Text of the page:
As far as the actual in water skills go you can see them on AndrewG's site http://www.fifthd.com Goto classroom and there are some videos to download.

In the course the skills are demonstrated and then you are video'd whilst attempting them. You can't argue with a video and so it helps you to become better in the water. The instructor will also be able to advise you on how to improve using the video for reference.

Kindest Regards

WL
 

·
Finless: You couldn't invent him...
Joined
·
23,946 Posts
Imported post

[b said:
Quote[/b] (wetlettuce @ July 25 2003,12:13)]Goto www.gue.com for more info

As far as the actual in water skills go you can see them on AndrewG's site http://www.fifthd.com Goto classroom and there are some videos to download.
WL,

Thanks for the info - after all these years I should be able to do the basics - except I can't fin backwards (yet). I am sure I can work that bit out.

I will def check out the online video over the weekend.
 

·
Registered
Joined
·
3,914 Posts
Imported post

[b said:
Quote[/b] (Finless @ July 25 2003,13:51)]I will def check out the online video over the weekend.
Purely out of curiosity I thought I'd have a look at these videos.
However, you can't view the videos unless you have the appropriate windows or Mac codecs installed from http://indeo.ligos.com. and unlike most drivers/codes etc these aren't free so it will cost you  $14.95 for the privilege
And if you're running Linux they don't even seem to offer support for that platform.

Typical American-style business dealings, charging you to watch what is basically an advert...  
 

·
Registered
Joined
·
947 Posts
Imported post

<font color='#0000FF'>Steve,

the videos play on Windows Media Player on my PCs at home and at work without installing any special codecs. I have never had trouble watching the videos. You need Quicktime to watch the ones on GUE's site though, but thats free.

Regards,

Mark
 

·
Moderator
Joined
·
3,293 Posts
Imported post

[b said:
Quote[/b] (Steve W @ July 25 2003,15:25)]And if you're running Linux they don't even seem to offer support for that platform.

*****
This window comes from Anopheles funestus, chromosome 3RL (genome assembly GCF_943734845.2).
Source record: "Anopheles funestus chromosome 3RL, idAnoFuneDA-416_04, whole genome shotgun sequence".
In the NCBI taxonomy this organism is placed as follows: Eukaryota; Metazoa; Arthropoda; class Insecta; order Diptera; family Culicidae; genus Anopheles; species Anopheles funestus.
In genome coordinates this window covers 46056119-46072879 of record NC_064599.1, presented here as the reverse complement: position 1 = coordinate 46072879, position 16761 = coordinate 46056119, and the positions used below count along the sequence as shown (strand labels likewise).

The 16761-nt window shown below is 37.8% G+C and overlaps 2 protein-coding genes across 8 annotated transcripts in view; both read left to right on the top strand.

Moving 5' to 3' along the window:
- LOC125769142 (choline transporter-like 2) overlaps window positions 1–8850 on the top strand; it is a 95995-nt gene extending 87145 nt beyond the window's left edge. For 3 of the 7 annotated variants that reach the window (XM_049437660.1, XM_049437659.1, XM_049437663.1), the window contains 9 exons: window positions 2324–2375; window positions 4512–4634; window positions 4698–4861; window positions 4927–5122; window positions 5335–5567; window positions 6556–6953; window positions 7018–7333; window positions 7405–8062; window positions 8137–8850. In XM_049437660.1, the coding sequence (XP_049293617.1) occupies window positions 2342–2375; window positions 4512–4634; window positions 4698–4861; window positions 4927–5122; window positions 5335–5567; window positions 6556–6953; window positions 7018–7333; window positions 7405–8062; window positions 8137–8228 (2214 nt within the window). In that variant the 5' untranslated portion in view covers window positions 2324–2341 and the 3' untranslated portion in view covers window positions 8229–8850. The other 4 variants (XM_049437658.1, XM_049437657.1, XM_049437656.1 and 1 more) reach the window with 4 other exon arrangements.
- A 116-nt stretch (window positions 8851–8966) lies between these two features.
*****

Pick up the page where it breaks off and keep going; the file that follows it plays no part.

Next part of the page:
Hi

I also can watch them through windows media player no problem.

Although SteveW is right about Linux. I tried through Linux using mozilla and mplayer and they don't work although that is not unusual for Linux users


WL
 

·
Registered
Joined
·
1,786 Posts
Imported post

Never had a problem viewing the videos either, or accessing all of the freely given information and videos on the GUE website or any of the information supplied on the WKPP site or.........
 

·
A short fat well off crap cave diver. Likes wrecks
Joined
·
15,343 Posts
Imported post

They wont run on my PC

I am using XP and windows media playor and they wont work


Mark Chase
 

·
Not as tall in real life
Joined
·
4,059 Posts
Imported post

[b said:
Quote[/b] (Mark Chase @ July 25 2003,17:28)]They wont run on my PC

I am using XP and windows media playor and they wont work


Mark Chase
Well I guess your PC just ain't DIR  
 

·
Registered
Joined
·
947 Posts
Imported post

<font color='#0000FF'>A quick note for Zone Alarm Pro users. The vids will not work if you have the Mobile Code Control switched on in the privacy settings. Flash sites wont work properly either with it switched on so switch it off when trying to watch the videos.

HTH.

Mark  
 

·
Finless: You couldn't invent him...
Joined
·
23,946 Posts
Imported post

[b said:
Quote[/b] (Mark Chase @ July 25 2003,17:28)]They wont run on my PC

I am using XP and windows media playor and they wont work


Mark Chase
Mark,

Did you try down loading the VIVOActive media player from the 5th Dim web site - any problems or did not bother?

I'm doing this from work SO I don't want to screw the system downloading a media player if likely to cause probs.

Tks
Bryan
 

·
A short fat well off crap cave diver. Likes wrecks
Joined
·
15,343 Posts
Imported post

OK down loaded them all and watched them all. and they were OK but thats about it. They were just OK. The backward fining thing what the hell use is that? Modified fin kick